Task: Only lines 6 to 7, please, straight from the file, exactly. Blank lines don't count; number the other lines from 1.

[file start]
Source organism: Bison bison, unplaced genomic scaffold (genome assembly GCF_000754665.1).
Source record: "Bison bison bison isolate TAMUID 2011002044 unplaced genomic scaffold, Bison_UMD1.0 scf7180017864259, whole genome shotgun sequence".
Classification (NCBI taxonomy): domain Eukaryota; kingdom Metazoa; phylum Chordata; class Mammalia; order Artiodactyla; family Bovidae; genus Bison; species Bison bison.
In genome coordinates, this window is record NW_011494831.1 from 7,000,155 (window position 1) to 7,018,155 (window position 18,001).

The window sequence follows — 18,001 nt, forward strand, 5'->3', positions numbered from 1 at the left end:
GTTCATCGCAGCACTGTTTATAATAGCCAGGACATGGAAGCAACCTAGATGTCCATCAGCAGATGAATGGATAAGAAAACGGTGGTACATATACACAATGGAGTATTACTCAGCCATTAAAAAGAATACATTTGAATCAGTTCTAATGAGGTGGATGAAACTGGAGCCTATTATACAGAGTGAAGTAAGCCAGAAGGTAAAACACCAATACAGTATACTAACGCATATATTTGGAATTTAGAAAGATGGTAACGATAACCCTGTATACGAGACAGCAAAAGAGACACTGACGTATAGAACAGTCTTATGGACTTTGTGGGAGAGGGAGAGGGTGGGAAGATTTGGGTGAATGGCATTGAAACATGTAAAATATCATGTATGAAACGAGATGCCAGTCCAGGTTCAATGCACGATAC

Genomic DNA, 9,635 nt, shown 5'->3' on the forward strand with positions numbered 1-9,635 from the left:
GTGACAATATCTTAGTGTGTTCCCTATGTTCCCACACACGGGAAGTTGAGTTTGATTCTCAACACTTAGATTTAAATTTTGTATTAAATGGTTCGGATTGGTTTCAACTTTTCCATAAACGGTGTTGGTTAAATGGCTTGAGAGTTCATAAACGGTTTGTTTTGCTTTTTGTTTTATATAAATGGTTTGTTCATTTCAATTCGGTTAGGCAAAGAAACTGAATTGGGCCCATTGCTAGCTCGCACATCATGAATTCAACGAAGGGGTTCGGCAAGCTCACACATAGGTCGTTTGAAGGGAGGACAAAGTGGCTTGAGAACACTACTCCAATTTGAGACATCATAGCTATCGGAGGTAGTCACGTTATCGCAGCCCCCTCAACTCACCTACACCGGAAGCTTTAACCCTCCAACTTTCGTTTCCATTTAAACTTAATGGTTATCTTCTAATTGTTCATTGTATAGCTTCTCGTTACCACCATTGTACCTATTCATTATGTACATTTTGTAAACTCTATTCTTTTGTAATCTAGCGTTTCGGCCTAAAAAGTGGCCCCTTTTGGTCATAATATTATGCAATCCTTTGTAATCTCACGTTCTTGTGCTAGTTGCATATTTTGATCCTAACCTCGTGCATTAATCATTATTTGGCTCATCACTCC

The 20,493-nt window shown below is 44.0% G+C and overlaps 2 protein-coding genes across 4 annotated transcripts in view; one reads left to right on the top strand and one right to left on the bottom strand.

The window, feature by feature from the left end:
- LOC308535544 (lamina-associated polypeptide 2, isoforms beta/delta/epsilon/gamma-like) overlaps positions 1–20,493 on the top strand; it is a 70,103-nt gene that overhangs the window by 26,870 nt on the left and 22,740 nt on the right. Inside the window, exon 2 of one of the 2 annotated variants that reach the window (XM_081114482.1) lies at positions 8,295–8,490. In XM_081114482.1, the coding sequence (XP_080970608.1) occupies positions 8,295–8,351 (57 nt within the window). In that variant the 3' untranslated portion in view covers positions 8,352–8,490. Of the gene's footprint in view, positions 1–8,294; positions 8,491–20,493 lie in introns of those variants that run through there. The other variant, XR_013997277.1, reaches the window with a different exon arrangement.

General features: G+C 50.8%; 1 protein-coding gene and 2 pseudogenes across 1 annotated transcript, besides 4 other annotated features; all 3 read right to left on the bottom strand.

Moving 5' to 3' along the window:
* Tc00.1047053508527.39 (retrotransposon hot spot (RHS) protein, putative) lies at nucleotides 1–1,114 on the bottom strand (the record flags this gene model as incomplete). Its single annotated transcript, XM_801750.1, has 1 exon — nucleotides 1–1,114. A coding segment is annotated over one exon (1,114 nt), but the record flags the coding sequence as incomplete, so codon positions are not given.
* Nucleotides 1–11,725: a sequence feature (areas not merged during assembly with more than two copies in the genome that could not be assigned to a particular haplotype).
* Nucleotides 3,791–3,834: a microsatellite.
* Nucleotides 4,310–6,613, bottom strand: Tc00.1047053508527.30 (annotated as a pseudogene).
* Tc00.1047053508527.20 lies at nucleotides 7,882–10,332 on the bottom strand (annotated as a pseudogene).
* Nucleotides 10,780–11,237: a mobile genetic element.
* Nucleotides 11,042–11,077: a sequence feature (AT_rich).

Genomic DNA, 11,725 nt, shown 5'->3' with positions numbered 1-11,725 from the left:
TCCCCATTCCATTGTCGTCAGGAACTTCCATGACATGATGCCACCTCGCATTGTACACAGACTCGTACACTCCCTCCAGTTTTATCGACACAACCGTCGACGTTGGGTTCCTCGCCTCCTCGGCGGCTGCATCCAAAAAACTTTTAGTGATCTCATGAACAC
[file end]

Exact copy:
GTTCATCGCAGCACTGTTTATAATAGCCAGGACATGGAAGCAACCTAGATGTCCATCAGCAGATGAATGGATAAGAAAACGGTGGTACATATACACAATGGAGTATTACTCAGCCATTAAAAAGAATACATTTGAATCAGTTCTAATGAGGTGGATGAAACTGGAGCCTATTATACAGAGTGAAGTAAGCCAGAAGGTAAAACACCAATACAGTATACTAACGCATATATTTGGAATTTAGAAAGATGGTAACGATAACCCTGTATACGAGACAGCAAAAGAGACACTGACGTATAGAACAGTCTTATGGACTTTGTGGGAGAGGGAGAGGGTGGGAAGATTTGGGTGAATGGCATTGAAACATGTAAAATATCATGTATGAAACGAGATGCCAGTCCAGGTTCAATGCACGATAC

Genomic DNA, 9,635 nt, shown 5'->3' on the forward strand with positions numbered 1-9,635 from the left: